Many libertarians assert that the government is morally bound to pay its debts, and that therefore default or repudiation must be avoided. The problem here is that these libertarians are analogizing from the perfectly proper thesis that private persons or institutions should keep their contracts and pay their debts. But government has no money of its own, and payment of its debt means that the taxpayers are further coerced into paying bondholders. Such coercion can never be licit from the libertarian point of view. For not only does increased taxation mean increased coercion and aggression against private property, but the seemingly innocent bondholder appears in a very different light when we consider that the purchase of a government bond is simply making an investment in the future loot from the robbery of taxation. As an eager investor in future robbery, then, the bondholder appears in a very different moral light from what is usually assumed.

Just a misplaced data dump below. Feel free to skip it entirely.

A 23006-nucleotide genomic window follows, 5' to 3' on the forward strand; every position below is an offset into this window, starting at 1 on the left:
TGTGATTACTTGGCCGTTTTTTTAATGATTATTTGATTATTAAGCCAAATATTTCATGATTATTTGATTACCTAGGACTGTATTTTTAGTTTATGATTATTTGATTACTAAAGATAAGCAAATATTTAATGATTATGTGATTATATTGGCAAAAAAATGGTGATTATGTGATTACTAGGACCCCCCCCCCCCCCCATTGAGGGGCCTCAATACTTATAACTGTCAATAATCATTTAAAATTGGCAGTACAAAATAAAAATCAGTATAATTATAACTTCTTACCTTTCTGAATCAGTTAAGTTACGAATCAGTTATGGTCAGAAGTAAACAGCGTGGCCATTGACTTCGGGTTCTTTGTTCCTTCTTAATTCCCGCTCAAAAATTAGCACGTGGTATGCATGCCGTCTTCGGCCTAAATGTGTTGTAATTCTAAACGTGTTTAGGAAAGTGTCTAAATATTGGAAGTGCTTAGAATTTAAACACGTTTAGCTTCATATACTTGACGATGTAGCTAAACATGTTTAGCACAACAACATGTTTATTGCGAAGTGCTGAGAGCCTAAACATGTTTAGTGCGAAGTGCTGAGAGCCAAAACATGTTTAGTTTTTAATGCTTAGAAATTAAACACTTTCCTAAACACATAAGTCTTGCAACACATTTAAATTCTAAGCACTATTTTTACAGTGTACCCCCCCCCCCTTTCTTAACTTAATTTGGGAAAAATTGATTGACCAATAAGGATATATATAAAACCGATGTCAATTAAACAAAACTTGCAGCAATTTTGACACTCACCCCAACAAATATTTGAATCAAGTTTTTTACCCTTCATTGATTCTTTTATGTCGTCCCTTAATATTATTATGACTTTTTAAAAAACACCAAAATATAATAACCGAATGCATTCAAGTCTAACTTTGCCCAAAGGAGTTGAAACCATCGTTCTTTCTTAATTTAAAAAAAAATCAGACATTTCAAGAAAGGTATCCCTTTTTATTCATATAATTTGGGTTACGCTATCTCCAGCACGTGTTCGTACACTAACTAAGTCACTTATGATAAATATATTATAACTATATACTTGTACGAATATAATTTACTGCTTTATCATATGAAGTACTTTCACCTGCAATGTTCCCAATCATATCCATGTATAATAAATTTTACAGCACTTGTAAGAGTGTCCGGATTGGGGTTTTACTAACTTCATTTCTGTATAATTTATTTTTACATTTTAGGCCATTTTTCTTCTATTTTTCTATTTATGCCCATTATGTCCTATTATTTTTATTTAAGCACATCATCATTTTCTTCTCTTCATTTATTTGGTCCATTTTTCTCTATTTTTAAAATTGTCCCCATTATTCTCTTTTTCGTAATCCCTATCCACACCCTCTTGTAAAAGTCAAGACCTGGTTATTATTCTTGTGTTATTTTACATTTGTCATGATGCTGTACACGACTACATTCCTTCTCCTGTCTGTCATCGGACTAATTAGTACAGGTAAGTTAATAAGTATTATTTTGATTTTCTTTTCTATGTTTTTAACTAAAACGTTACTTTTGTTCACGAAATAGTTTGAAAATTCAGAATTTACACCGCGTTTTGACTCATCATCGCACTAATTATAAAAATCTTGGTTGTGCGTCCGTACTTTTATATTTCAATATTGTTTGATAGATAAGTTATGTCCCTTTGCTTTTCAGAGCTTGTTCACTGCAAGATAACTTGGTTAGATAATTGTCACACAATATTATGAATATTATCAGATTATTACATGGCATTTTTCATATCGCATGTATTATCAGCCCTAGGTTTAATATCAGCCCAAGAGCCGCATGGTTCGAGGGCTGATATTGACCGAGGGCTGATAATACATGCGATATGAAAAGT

While I don’t completely agree with this quote, it is certainly thought provoking. I think revenue bonds suffer less from this ethical dilemma than general obligation bonds…

Your thoughts?

John Hussman sees a double dip coming… While Hussman has been bearish or cautious frequently, it is not without rigor. Here is his analysis of why we have some rough times ahead of us:

Our policy makers have spent their ammunition in the attempt to bail out bondholders and to create an entirely deficit-financed appearance of economic strength. It would be better to allow insolvent, non-sovereign debt to default (including long-term Fannie and Freddie obligations, and obligations to bank bondholders), and to instead use public funds to take receivership of failing institutions and to defend customers and depositors from the effects. Restructuring is probably a more useful word, but in any case, the key element is that those who actually made the loans, not the public, should absorb the loss. Restructuring means simply that the payment terms are rewritten to reflect the lower amount that will delivered over time. I can’t emphasize this point often enough – “failure” of a financial institution means only that the bondholders don’t receive 100 cents on the dollar plus interest. Failure is only a problem when it requires piecemeal liquidation, as occurred in the case of Lehman. This is not necessary when appropriate regulators can take receivership of insolvent bank and non-bank institutions (as the new financial regulatory bill now provides).